Film Reviews

PRISONERS

By • Sep 26th, 2013 •

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After this, you will say: Jackman also plays Wolverine?

PRISONERS starts off with Keller Dover (Hugh Jackman) and his son Ralph (Dylan Minnette) on a deer hunt for Thanksgiving dinner. Keller is a devout Christian and, preparing Ralph to shoot the deer, recites The Lord’s Prayer using – not only the words attributed to Jesus – but the version mandated for use by Henry VIII when he separated from the Catholic Church and created the Church of England.* What else would you expect from a bloated megalomaniac with absolute power?

Keller believes in being ready for anything and prepared. He’s got a basement of supplies just in case the apocalypse begins in rural Pennsylvania.

Keller, his wife Grace (Maria Bello), their good friends Franklin (Terrence Howard) and Nancy Birch (Viola Davis) and their children have finished dinner when the two youngest children, Anna Dover (Erin Gerasimovich) and Eliza Birch (Zoe Borde), go outside to play and do not come back.

The neighborhood is quiet. The only thing out of place is a beat-up RV parked on the street. Within hours, Detective Loki (Jake Gyllenhaal) is interviewing the parents and begins an investigation. Loki finds the driver of the RV, a young man, Alex Jones (Paul Dano), who has the mental ability of a child. Without any evidence linking Jones to the kidnapping, Loki must allow Jones to leave police custody after two days. Jones is looked after by his aunt Holly Jones (Melissa Leo).

Keller, a man who prides himself of being able to take care of his family, goes “medieval on Jones’s ass” (and frankly, I can only recall one father who chose to do what I would do if someone in my family was murdered and I knew who did it. The father fatally shot a man suspected of kidnapping and sexually assaulting his 11-year-old son. The man had pleaded no contest to manslaughter in the death of Jeffrey Doucet, 25, who was shot in the head in the Baton Rouge airport in March 1984. He was given a suspended prison term and sentenced to five years of probation. The shooting occurred as deputies were returning Mr. Doucet in handcuffs from California, where he had been arrested on a charge of kidnapping).

The French-Canadian director, Denis Villeneuve, whose heartfelt letter was read to the pre-screening audience, brings a sensually dark aura to the film. It’s not a by-the-numbers kidnapping of a child caper, but an inside look at what really goes on when a tragedy like this hits a family.

In so many Hollywood films about child kidnapping – RANSOM, MAN ON FIRE, TAKEN and THE SILENCE OF THE LAMBS, to name just a few, the mothers of the missing children are concerned – nothing more.

Grace is inconsolable. Drugged so she can sleep all day and night, when she is awake all she can do is grieve the loss of her little girl. When I see mothers of missing children being interviewed, I think: if that was me, I’d be in the hospital under medication with unwashed hair and teeth not brushed. When released I would be living in a tent in the parking lot of the police station.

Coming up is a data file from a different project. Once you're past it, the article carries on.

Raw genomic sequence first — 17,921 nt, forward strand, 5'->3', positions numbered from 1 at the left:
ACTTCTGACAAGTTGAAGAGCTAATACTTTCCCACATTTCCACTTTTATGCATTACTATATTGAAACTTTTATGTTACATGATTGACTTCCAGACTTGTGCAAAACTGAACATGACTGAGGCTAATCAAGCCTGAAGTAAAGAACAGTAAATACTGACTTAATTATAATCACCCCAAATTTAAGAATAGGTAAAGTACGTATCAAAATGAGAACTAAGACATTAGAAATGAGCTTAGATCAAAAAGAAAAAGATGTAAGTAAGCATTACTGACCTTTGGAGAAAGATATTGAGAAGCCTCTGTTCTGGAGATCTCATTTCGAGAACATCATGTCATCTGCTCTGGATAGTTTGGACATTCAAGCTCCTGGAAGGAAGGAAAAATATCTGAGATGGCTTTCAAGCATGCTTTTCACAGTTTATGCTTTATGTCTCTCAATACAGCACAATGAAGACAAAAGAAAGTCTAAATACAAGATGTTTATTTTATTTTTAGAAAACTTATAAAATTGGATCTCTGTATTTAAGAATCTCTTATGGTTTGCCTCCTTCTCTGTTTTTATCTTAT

Howard, playing the reasonable best friend, has a difficult role. Jackman’s Keller has only one way to go – forward with vengeance. Howard must straddle the fence of emotions. He wants his little girl back but he will only go so far.

Kathy Griffin, in her Bravo special “Tired Hooker”, did a set on seeing Jackman’s one-man show “Back on Broadway”. Griffin was surprised to see a very different side of the actor who portrays the very tough Wolverine in the THE X-MEN movie franchise. She famously said Jackman was “fabulousness”, but she was taken aback at “how gay his show is.”

A friend said he will always see Jackman as “Wolverine”. However, in PRISONERS, Jackman completely makes you forget “Wolverine” or that he is a fabulous song-and-dance man. Hugh Jackman is terrific. He keeps elevating Keller’s rage where you wonder if the star of Jackman’s caliber will actually play this crazy a guy to the end or will he be redeemed somehow so we know he was right all along?

Gyllenhaal, taking a break from working out, gives Loki a very strange tic. He gives a grave, conscientious performance as a detective dealing with out of control fathers. Both Jackman and Gyllenhaal look their ages and neither slips into Movie Acting 101.

While the biggest nitpicking is the lack of realism in the portrayal of the police assigning just one detective to investigate a kidnapping of two young girls, the emphasis is on the character of the fathers and the detective, not Pennsylvania’s police protocols.

And the denouement? It was slick and appreciated by the audience I saw the movie with.

*The last sentence of the Church of England’s Lord’s Prayer ends “For thine is the kingdom, the power and the glory, now and forever “, is technically termed a doxology. In the early Church, the Christians added the doxology to the text of the Our Father. It was practice of concluding prayers with a short, hymn-like verse which exalts the glory of God. Later in 1541 (after his official separation from the Holy Father), Henry VIII issued the edict adding the doxology when he created the Church of England. The Roman Catholic Church does not use this version.

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